Framingham residents made their way to the polls Tuesday, casting their votes for the soon-to- be city’s first mayor.
According to a tweet from MetroWest Daily News reporter Jim Haddadin, approximately 39 percent of the town’s inhabitants went out to vote for mayor – the largest turnout of voters in any election in Framingham in the last 25 years.
That’s not at all surprising given how historic this election was.
Winning the mayoral election with approximately 58 percent of the vote, Yvonne Spicer, a vice president at the Museum of Science in Boston, will work with the new 11-member city council to reshape Framingham’s government.
Given this drastic change in the 317-year-old town’s form of governance, we at The Gatepost would like to suggest some ways Spicer and her team could make Framingham a better place to live.
Although Framingham has bustling shopping centers such as Shoppers World and Natick Mall, they aren’t the most accessible places to get to. In fact, much of Framingham’s businesses are just off Route 9, and most can only be reached by car. This has resulted in major traffic congestion, and people often must walk along and across the busy highway.
Given that Framingham is now becoming a city, Spicer should work to make Framingham a metropolitan area similar to Boston and Worcester. More sidewalks and bikeways need to be placed in Framingham so it can really become a modern and accessible city.
With that in mind, Framingham’s new city council should also work on reaching out to small businesses to ensure they have the resources they need so they can thrive in Framingham’s downtown. The only way Framingham’s economy will continue to thrive is if businesses’ needs are met. And downtown is in dire need of revitalization. With it only being about two miles away from campus, the area has the potential to become a hotbed of commercial and cultural activity.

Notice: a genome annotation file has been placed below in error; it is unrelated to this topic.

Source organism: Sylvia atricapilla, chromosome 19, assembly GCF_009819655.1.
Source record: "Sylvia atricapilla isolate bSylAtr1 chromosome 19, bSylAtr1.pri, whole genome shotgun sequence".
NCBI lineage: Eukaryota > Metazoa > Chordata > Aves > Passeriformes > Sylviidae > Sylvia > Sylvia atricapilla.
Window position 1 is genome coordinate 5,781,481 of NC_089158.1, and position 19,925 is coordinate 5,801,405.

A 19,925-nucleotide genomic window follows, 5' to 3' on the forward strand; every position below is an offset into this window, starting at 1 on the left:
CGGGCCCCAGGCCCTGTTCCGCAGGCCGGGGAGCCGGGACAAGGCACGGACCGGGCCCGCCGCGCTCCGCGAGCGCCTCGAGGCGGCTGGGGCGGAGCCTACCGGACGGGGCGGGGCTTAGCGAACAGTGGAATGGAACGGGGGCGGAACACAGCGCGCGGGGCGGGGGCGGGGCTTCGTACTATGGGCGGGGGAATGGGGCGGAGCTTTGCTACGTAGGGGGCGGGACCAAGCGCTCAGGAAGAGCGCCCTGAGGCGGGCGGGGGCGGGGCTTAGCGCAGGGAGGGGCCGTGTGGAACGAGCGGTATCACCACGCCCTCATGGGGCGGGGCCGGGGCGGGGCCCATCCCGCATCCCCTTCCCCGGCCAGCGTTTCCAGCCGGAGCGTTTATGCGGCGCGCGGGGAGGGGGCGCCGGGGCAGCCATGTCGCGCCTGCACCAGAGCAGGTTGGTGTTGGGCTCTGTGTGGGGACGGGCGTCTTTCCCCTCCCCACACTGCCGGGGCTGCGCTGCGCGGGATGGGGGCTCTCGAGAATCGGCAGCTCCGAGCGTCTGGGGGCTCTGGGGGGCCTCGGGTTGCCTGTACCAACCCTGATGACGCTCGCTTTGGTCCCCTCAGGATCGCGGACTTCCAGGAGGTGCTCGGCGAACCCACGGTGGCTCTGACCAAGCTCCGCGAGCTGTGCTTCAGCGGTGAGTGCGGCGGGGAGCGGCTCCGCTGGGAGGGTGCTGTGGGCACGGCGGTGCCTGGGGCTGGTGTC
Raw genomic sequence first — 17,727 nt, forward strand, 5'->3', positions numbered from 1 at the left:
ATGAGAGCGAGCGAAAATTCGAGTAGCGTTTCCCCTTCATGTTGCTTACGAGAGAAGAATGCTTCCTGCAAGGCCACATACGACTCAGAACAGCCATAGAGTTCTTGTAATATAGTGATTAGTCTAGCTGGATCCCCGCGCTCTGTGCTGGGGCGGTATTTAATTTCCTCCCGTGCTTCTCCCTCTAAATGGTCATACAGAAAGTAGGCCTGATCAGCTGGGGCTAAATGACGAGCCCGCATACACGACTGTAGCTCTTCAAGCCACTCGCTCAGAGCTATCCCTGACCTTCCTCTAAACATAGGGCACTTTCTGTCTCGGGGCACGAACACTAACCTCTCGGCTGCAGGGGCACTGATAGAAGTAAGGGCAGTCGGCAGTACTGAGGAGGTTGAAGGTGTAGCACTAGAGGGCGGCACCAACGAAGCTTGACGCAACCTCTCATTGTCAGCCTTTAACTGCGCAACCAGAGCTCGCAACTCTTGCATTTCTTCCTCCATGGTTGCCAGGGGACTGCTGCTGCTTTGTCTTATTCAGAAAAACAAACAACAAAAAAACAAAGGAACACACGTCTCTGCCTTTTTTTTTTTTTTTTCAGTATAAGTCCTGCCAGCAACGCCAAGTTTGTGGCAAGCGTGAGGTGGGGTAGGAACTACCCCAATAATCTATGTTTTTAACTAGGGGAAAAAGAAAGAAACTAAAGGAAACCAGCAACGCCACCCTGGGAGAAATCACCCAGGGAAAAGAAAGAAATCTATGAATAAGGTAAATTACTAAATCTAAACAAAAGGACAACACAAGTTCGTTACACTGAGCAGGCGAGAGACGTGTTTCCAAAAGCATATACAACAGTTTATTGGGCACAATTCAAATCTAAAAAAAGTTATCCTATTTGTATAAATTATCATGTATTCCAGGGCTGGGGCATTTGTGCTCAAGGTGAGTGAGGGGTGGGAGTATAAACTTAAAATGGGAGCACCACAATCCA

During an open debate among the at-large city councilor candidates, Cheryl Tully Stoll, one of the recently elected at large councilors, proposed the creation of a small business round table made up of business owners from all areas of Framingham.
In her new role, we hope Tully Stoll works on making this round table a reality. Specifically, we hope this new round table will help bolster commercial development in Framingham, since, as of late, residential development has received most of the attention.
An issue raised during the election is the clear divide between North and South Framingham. We at The Gatepost hope to see the new city government work toward unifying the city and ensuring equal funding for projects and services throughout the city.
There are many areas in Framingham that need improvement. However, January 2018 marks another historic moment – the first day Spicer will be in office as the first popularly elected female African American mayor in Massachusetts. We hope to see her and the new government thrive in their efforts to build a better Framingham.